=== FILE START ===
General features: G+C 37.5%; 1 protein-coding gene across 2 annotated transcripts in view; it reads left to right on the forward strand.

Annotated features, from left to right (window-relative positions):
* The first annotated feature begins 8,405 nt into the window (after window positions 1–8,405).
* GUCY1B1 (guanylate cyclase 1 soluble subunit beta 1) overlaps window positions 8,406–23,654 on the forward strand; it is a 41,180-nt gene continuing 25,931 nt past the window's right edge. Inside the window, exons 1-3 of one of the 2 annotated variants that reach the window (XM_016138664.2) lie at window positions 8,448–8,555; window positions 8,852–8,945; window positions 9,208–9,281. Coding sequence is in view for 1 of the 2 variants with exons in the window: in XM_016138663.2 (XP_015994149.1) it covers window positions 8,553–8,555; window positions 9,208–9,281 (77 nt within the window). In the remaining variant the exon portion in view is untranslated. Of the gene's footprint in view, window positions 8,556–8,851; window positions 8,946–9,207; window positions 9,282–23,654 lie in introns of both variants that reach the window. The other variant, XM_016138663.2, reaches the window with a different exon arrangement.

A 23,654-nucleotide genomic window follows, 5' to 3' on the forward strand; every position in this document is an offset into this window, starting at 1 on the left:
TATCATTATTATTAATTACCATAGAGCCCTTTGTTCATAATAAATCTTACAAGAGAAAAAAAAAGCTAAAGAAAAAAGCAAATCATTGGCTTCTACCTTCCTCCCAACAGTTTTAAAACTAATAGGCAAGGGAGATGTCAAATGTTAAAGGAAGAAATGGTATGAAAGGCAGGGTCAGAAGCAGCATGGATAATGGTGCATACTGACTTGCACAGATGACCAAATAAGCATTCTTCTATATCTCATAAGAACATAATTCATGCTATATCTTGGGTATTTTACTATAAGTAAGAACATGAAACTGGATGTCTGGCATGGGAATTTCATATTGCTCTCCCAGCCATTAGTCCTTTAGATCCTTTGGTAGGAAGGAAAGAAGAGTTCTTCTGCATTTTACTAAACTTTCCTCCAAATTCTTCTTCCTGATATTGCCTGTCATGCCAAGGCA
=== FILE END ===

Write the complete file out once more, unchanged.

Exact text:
General features: G+C 37.5%; 1 protein-coding gene across 2 annotated transcripts in view; it reads left to right on the forward strand.

Annotated features, from left to right (window-relative positions):
* The first annotated feature begins 8,405 nt into the window (after window positions 1–8,405).
* GUCY1B1 (guanylate cyclase 1 soluble subunit beta 1) overlaps window positions 8,406–23,654 on the forward strand; it is a 41,180-nt gene continuing 25,931 nt past the window's right edge. Inside the window, exons 1-3 of one of the 2 annotated variants that reach the window (XM_016138664.2) lie at window positions 8,448–8,555; window positions 8,852–8,945; window positions 9,208–9,281. Coding sequence is in view for 1 of the 2 variants with exons in the window: in XM_016138663.2 (XP_015994149.1) it covers window positions 8,553–8,555; window positions 9,208–9,281 (77 nt within the window). In the remaining variant the exon portion in view is untranslated. Of the gene's footprint in view, window positions 8,556–8,851; window positions 8,946–9,207; window positions 9,282–23,654 lie in introns of both variants that reach the window. The other variant, XM_016138663.2, reaches the window with a different exon arrangement.

A 23,654-nucleotide genomic window follows, 5' to 3' on the forward strand; every position in this document is an offset into this window, starting at 1 on the left:
TATCATTATTATTAATTACCATAGAGCCCTTTGTTCATAATAAATCTTACAAGAGAAAAAAAAAGCTAAAGAAAAAAGCAAATCATTGGCTTCTACCTTCCTCCCAACAGTTTTAAAACTAATAGGCAAGGGAGATGTCAAATGTTAAAGGAAGAAATGGTATGAAAGGCAGGGTCAGAAGCAGCATGGATAATGGTGCATACTGACTTGCACAGATGACCAAATAAGCATTCTTCTATATCTCATAAGAACATAATTCATGCTATATCTTGGGTATTTTACTATAAGTAAGAACATGAAACTGGATGTCTGGCATGGGAATTTCATATTGCTCTCCCAGCCATTAGTCCTTTAGATCCTTTGGTAGGAAGGAAAGAAGAGTTCTTCTGCATTTTACTAAACTTTCCTCCAAATTCTTCTTCCTGATATTGCCTGTCATGCCAAGGCA